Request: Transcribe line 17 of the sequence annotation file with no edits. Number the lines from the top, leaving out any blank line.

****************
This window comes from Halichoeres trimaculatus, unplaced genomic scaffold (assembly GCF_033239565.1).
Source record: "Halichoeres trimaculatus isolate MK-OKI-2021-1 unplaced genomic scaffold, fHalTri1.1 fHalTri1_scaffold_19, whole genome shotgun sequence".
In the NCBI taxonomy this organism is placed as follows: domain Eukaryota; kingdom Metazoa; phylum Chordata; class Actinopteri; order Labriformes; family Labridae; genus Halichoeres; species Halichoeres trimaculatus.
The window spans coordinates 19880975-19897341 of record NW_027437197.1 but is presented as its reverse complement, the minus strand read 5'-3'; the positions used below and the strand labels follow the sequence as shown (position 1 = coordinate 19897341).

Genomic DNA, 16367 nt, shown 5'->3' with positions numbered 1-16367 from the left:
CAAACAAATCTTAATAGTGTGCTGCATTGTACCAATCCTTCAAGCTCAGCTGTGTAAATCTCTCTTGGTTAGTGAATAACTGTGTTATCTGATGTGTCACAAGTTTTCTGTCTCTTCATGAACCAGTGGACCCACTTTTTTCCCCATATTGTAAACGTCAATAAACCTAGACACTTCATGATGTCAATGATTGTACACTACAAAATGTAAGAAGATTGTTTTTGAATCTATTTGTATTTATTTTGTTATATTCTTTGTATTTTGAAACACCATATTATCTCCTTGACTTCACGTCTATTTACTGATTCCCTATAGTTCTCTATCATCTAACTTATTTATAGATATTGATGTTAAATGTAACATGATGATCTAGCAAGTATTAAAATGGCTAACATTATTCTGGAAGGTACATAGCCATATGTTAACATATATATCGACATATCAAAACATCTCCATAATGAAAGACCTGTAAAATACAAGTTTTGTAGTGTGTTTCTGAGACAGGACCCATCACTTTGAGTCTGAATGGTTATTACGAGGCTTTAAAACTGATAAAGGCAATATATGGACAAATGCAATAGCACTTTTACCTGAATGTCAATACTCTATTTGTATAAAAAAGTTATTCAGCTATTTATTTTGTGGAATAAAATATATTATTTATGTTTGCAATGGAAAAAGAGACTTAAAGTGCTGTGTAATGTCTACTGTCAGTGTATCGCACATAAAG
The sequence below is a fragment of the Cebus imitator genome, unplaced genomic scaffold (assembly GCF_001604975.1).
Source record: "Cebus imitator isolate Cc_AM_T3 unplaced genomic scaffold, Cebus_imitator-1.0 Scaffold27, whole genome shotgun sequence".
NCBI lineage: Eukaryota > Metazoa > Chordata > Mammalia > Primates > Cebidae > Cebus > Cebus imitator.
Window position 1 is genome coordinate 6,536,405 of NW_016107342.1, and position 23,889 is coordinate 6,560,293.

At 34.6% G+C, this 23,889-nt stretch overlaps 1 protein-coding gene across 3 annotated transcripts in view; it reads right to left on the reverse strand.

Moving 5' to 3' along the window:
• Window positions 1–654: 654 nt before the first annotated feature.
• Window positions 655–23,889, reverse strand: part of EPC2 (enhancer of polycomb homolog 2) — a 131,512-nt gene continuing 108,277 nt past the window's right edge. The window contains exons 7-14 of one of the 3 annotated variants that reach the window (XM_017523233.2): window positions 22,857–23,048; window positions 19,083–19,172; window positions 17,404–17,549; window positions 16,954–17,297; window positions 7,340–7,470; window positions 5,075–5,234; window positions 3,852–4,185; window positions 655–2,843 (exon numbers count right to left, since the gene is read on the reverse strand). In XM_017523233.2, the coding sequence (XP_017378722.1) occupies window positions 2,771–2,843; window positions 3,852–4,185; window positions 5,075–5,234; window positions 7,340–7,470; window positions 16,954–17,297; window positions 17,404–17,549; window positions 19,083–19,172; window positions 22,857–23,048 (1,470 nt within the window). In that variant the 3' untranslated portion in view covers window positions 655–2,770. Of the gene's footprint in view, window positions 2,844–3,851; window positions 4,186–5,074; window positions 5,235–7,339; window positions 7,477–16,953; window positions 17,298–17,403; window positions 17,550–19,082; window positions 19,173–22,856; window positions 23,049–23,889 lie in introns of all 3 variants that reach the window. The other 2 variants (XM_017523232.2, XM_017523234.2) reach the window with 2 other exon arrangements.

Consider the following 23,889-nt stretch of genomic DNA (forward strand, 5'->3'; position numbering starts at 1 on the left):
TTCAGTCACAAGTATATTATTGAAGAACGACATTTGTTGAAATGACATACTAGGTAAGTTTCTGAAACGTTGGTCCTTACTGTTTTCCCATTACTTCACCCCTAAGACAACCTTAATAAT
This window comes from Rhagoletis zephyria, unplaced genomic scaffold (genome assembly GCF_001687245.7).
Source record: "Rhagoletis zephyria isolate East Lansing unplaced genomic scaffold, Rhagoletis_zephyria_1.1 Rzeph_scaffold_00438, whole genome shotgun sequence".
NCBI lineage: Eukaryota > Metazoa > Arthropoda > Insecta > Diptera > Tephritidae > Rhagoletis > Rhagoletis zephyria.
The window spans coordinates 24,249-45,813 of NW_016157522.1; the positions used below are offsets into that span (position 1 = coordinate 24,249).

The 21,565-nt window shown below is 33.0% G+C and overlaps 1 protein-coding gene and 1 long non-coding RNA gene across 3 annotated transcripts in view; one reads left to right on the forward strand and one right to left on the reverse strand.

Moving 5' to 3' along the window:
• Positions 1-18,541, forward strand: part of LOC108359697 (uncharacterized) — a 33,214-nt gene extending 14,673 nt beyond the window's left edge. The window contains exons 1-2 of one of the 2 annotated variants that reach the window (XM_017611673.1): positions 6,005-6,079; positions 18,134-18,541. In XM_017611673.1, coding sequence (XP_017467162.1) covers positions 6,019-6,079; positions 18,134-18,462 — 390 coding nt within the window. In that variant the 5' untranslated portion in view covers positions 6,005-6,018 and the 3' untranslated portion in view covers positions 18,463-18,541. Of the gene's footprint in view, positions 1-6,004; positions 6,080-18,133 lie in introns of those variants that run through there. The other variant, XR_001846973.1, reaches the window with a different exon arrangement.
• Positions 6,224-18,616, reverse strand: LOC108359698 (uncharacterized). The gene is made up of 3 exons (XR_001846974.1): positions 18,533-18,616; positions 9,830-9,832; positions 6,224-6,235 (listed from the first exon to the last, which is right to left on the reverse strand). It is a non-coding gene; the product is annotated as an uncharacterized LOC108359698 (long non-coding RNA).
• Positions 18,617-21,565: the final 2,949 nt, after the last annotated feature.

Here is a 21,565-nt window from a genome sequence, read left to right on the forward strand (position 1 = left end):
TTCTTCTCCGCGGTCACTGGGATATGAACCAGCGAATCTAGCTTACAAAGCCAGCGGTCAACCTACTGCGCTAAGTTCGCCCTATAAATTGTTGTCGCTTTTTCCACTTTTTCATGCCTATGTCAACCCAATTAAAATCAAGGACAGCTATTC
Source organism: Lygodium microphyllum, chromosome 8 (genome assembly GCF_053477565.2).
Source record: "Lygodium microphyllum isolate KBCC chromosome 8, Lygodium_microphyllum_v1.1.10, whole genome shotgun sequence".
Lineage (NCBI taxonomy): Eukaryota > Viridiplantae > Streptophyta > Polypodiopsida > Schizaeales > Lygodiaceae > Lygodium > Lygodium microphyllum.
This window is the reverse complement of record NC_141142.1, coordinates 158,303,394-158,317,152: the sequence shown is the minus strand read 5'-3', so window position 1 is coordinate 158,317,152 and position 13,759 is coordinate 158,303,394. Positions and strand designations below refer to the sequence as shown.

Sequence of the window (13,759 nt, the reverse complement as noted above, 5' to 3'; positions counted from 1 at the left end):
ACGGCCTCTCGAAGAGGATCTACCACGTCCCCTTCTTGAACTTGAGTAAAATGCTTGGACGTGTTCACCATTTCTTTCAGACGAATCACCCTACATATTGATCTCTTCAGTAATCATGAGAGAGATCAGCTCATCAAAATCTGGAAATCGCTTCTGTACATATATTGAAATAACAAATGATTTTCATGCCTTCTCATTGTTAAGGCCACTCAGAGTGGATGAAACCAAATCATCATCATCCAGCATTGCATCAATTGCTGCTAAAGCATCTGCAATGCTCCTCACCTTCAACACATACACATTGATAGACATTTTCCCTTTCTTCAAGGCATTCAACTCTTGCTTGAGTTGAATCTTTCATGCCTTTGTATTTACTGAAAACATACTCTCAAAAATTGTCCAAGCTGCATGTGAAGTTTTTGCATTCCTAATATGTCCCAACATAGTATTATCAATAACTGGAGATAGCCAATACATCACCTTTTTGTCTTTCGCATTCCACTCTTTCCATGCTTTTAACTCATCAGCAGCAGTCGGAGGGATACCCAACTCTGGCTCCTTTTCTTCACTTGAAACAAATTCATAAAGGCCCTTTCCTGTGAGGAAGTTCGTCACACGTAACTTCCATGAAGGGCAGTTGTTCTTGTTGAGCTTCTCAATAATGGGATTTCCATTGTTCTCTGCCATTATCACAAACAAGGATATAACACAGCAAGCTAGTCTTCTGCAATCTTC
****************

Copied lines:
This window comes from Rhagoletis zephyria, unplaced genomic scaffold (genome assembly GCF_001687245.7).